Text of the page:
One of the great charms of Sam Rocha is that he hasn’t much interest in thinking along easy or comfortable lines. Whether writing on education, or poverty or art, he is always just a little bit jarring. Sometimes you have to read a piece of his twice, or even go back to it a third time, to fully appreciate the depths and nuance of his arguments.
This originality informs his musical ideas, as well. Not too many people, for instance, consider Saint Augustine’s thoughts on love, humility, failure, and mercy and immediately think, “oh, that’s just the stuff to explore along Latin-Caribbean jazz lines, infused with a bit of soul.”
But Sam thinks that way. And as with some of his denser writing, sometimes that requires a bit more attention — one needs to slip into the musical liquidity of Late to Love and let it pool around a bit and then become absorbed. So, you jingle to the beat of “Eggs with Love” for a while, grooving to the Curtis-Mayfieldian glide, and then you suddenly realize, “oh…this is theology…and prayer.”
“Only a rich man can afford cheap tools…if the water ain’t hot, then them dishes ain’t clean”
I listened to this while dusting the bookshelves in my office and thought, well, David danced before the Ark of the Covenant and Miriam danced after crossing the Red Sea, I don’t think God will mind too much as I ponder my own need for repentance while bopping about. My husband, wandering in later, heard “Eulogy for Monica” and wondered where I’d found Sergio Mendes in our music collection. I realized he was right. I was digging on the whole upbeat Brazil ’66 moment.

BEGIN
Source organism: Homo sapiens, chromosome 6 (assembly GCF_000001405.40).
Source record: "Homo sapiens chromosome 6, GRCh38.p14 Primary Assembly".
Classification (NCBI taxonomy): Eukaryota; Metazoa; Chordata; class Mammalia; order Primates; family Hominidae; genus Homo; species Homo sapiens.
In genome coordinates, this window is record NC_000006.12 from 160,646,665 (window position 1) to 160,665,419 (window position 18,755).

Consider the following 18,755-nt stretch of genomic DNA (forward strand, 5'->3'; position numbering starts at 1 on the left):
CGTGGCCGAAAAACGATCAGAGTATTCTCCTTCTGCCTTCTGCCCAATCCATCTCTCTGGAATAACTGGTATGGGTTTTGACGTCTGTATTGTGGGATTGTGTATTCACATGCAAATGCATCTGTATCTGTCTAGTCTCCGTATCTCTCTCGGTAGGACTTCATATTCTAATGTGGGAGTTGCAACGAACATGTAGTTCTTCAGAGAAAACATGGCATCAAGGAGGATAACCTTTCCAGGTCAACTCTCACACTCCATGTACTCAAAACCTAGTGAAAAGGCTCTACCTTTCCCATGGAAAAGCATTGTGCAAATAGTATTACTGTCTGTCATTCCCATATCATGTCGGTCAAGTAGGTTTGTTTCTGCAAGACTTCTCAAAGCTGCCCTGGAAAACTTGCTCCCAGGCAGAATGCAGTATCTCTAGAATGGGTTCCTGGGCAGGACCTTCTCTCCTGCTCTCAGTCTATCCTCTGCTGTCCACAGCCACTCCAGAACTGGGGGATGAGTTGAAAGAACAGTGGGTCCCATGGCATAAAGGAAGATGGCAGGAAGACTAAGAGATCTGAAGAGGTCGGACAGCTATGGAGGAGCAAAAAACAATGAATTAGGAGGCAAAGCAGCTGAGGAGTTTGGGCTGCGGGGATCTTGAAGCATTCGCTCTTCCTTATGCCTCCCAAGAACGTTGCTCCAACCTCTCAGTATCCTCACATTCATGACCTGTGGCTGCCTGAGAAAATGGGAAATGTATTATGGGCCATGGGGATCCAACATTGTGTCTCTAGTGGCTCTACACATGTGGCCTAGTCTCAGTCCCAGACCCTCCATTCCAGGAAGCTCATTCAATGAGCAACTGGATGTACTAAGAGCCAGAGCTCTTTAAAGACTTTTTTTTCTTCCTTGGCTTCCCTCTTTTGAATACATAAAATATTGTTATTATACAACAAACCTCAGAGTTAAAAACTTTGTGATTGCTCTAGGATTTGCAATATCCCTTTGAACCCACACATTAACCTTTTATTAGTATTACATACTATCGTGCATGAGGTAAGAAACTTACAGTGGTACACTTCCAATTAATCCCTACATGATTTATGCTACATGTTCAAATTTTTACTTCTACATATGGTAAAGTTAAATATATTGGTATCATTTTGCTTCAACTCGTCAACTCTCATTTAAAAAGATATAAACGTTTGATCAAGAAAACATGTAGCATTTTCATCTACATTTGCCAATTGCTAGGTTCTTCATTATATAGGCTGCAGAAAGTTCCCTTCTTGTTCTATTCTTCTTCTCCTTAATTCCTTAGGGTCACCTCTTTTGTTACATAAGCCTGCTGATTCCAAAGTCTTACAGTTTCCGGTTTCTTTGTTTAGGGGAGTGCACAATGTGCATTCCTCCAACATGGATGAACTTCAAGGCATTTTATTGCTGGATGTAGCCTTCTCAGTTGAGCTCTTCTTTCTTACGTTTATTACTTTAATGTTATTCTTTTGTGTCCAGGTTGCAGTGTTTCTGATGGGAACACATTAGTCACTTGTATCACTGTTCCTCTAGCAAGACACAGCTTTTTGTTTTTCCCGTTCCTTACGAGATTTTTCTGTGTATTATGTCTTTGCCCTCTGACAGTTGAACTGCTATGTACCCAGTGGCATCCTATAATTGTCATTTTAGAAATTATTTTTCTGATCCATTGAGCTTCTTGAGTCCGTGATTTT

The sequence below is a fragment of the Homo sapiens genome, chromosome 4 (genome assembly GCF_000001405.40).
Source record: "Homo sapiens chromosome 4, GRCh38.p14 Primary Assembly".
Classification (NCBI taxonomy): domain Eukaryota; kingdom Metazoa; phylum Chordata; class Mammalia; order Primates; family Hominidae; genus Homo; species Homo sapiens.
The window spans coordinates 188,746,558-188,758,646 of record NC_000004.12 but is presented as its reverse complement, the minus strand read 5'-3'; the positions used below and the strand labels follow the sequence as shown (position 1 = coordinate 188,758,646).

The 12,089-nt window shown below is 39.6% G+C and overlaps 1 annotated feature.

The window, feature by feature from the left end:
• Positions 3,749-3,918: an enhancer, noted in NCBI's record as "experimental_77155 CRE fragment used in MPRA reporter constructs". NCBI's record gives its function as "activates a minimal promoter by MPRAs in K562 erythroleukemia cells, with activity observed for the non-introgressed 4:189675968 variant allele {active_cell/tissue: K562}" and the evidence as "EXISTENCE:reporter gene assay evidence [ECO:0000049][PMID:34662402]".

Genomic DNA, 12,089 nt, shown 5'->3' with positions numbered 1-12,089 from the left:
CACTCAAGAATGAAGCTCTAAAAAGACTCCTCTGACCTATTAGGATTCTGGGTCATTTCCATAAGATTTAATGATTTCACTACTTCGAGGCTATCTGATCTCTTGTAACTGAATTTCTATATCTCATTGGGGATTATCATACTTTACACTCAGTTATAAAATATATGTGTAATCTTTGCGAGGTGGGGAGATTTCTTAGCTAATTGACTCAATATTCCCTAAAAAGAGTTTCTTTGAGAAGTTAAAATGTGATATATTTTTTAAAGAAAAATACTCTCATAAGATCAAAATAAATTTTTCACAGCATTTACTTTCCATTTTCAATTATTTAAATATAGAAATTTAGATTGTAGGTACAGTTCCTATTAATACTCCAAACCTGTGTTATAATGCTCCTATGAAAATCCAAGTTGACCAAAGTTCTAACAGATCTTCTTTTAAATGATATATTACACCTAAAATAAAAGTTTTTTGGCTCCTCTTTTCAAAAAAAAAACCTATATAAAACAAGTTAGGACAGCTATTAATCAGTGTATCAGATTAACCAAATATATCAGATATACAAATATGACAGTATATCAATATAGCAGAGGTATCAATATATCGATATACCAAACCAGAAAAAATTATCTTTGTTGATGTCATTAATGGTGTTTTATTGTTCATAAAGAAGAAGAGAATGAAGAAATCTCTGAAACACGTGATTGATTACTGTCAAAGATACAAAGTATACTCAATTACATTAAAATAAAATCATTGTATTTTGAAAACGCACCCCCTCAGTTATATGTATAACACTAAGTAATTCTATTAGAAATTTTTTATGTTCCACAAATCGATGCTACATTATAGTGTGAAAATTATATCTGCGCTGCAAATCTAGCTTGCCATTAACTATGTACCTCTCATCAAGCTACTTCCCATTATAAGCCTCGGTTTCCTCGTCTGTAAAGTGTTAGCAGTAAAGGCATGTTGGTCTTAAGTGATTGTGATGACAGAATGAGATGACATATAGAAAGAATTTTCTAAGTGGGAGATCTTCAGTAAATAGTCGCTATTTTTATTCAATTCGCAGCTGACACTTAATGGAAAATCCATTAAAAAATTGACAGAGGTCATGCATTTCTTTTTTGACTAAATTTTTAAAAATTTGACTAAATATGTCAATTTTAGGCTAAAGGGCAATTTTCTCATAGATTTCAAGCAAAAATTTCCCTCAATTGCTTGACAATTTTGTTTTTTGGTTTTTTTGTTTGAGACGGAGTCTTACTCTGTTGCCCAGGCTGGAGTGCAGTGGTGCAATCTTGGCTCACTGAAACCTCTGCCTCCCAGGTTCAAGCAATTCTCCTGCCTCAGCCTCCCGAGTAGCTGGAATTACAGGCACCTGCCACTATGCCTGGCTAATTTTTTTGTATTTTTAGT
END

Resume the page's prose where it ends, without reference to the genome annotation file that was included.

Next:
Because yes, in Sam Rocha’s world, Monica’s eulogy could only be the progression of a joyful procession. Of her death in Ostia, Augustine wrote. “My mother said, ‘Son, as far as I am concerned, nothing in this life now gives me any pleasure. I do not know why I am still here, since I have no further hopes in this world…So what am I doing here?'”
Sam’s “eulogy” is a testament to the woman who was ready to move things along, and joyfully. In my mind, I envision Augustine in the funeral procession around my modern church, reverent and loving, yet too full of the “yes” of her life to remain staid; he breaks out.I am late in recommending Late to Love because, for one thing, when everyone else was writing so well — and so enthusiastically — about it, I thought one more “this is good; buy this” review would drop soundlessly in the well of praise.
And, too, I have my own speed for these things, much more tortoise than hare. I don’t recommend books unless I have fully read them and believe I have understood them, why would it be different with music?
It took me a little while to understand Late to Love. But that’s okay. It took Augustine a long time to understand something as simple and as complicated as love-in-Christ.
“For Augustine, the human person is not principally a thinking person, an intellectual person, even a rational person. The person is first and foremost a person who was brought into being by love, and so Augustine, the great intellectual, nonetheless was the great defender of the heart,” [Rocha] said.
Indeed. That seems to be the prevailing message so many of us are hearing. If setting it to great music helps it along, all the better.
Besides, Christmas is coming. You have a family member who likes a soul/jazz sound and could stand a bit of exposure to Augustine? Here is what you give them. You have to go here for the physical CD’s, though, so note that!